holding that Article IV, section 2 is directed against discrimination by the state in favor of its own citizens and against citizens of other statesSummary of this case from Snyder v. Talbot
Argued February 7, 1936. Decided March 2, 1936.
1. In order that federal questions decided by a state appellate court may be reviewable here, it is not necessary that they should have been raised in the state trial court. P. 436. 2. As applied to a citizen of another State, or to a citizen of the United States residing in another State, a state law forbidding sale of convict-made goods does not violate the privileges and immunities clauses of Art. IV, § 2 and the Fourteenth Amendment of the Federal Constitution, if it applies also and equally to the citizens of the State that enacted it. P. 437. 3. A judgment upon an indictment containing several counts, with a verdict of guilty upon each, will be sustained if any count is good, and sufficient in itself to support the judgment. P. 438. 4. A State may classify as an evil the sale of convict-made goods in competition with goods made by free labor and forbid such sales on the open market. P. 439. 5. In view of the Act of Congress of June 19, 1929, 49 U.S.C. § 60, commonly called the Hawes-Cooper Act, the power of a State to forbid sales on the open market of convict-made goods extends to sales in the original packages of goods shipped in from other States. Pp. 438-440. 6. Where goods are shipped from one State to another, fundamentally the interstate transaction ends with delivery; the rule that the consignee may sell, free from state interference, in the original packages is but incidental and is an impediment to state regulation which, in the case of convict-made goods, may be removed by Act of Congress. P. 440. 7. In providing by the Hawes-Cooper Act that convict-made goods transported into any State shall upon arrival be subject to the operation and effect of the laws of such State to the same extent and in the same manner as though such goods had been manufactured in such State and shall not be exempt therefrom by reason of being introduced in the original package, Congress did not delegate power to the States. P. 441. 49 Ohio App. 530, 197 N.E. 605; 129 Ohio St. 543, 196 N.E. 164, affirmed.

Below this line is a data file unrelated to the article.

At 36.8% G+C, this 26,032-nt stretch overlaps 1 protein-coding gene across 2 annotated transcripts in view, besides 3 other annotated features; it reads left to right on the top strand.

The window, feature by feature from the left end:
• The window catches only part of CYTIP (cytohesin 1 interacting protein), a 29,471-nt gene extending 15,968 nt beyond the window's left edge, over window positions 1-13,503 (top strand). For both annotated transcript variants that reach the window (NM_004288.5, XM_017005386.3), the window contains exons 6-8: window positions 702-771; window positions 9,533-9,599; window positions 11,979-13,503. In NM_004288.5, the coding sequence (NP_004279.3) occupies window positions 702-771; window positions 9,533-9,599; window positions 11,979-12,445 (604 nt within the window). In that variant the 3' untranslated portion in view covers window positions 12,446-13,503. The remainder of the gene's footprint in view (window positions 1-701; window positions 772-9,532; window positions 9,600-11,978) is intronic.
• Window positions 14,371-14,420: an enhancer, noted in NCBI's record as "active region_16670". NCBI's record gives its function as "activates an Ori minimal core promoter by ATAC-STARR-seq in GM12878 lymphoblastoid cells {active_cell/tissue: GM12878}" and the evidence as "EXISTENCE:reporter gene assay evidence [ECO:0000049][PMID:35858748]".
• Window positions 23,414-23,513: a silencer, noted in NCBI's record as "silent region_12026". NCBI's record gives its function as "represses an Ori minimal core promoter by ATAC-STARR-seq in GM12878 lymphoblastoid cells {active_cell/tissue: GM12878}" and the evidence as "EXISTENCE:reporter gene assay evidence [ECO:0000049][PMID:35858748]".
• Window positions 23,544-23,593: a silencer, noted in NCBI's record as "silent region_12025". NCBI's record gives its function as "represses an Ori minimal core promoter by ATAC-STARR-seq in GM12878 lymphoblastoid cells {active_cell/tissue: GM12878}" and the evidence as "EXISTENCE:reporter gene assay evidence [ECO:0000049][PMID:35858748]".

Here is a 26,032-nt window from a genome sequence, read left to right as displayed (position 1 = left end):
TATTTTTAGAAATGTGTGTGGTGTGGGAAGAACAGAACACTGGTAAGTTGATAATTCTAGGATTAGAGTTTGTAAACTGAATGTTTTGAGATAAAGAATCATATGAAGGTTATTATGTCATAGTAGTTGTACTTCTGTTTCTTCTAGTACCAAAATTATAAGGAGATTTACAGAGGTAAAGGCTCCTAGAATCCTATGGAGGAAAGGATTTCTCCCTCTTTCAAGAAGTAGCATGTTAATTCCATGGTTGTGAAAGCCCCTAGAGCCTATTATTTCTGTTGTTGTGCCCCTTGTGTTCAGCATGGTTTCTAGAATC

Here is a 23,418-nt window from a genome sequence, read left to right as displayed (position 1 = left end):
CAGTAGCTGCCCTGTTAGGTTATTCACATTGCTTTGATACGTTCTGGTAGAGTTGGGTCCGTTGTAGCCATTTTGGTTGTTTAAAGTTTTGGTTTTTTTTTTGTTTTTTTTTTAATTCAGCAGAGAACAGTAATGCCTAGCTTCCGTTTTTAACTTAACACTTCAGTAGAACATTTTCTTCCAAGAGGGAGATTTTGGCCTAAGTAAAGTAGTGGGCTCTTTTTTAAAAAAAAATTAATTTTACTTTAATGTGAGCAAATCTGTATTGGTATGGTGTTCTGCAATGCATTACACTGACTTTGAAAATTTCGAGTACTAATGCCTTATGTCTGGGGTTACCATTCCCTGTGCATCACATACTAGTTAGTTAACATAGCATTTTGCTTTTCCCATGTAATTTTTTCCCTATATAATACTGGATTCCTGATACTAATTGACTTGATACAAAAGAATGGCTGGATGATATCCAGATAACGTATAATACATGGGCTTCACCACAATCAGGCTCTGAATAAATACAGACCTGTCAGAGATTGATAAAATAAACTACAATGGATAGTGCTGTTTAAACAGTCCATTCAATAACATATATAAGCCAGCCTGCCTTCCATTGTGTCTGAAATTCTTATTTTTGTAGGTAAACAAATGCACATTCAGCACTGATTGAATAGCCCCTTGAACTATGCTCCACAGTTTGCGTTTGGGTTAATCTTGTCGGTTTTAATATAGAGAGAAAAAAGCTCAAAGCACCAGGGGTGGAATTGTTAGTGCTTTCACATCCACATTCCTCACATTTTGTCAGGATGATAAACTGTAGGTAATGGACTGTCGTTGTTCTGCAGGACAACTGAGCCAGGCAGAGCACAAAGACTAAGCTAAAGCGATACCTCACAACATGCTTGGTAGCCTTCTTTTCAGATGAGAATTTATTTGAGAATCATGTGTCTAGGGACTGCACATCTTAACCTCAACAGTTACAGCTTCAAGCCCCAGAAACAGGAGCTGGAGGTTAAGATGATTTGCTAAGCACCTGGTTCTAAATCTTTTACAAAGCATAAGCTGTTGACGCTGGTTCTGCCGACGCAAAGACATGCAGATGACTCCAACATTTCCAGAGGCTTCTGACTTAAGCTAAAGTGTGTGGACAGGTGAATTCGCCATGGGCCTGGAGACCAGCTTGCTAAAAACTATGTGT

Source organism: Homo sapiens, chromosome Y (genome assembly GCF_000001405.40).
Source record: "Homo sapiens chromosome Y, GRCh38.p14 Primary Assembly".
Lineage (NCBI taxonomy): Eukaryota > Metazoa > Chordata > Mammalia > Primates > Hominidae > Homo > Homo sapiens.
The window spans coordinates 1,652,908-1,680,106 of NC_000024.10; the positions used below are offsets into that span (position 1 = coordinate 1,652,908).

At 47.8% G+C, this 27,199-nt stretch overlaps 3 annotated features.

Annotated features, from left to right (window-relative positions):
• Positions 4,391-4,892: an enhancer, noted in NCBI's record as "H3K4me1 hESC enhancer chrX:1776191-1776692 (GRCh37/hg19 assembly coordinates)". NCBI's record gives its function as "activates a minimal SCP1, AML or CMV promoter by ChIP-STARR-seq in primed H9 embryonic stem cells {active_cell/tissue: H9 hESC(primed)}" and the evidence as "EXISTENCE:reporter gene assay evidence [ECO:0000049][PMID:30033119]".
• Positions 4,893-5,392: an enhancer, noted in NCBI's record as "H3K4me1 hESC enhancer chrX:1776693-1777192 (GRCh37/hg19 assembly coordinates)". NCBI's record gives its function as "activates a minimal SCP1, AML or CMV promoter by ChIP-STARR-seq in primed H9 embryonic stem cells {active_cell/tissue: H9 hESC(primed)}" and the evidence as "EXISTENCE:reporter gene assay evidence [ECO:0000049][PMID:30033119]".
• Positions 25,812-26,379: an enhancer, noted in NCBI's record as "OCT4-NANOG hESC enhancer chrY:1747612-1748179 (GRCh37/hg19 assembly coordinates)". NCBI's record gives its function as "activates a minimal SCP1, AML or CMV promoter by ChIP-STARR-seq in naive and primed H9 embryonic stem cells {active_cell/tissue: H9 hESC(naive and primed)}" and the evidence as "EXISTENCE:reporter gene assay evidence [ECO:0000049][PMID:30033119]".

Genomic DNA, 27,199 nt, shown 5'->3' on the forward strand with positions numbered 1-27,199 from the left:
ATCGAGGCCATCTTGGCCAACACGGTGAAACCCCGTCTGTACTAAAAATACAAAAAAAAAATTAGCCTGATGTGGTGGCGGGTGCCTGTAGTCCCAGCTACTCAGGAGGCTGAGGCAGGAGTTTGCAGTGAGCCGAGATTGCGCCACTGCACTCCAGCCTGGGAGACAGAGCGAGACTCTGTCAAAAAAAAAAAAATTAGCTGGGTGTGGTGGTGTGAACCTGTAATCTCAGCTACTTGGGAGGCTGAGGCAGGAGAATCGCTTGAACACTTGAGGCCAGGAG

Mr. Wm. Logan Martin, with whom Messrs. Perry W. Turner and Thomas E. Knight, Jr., were on the brief, for petitioner.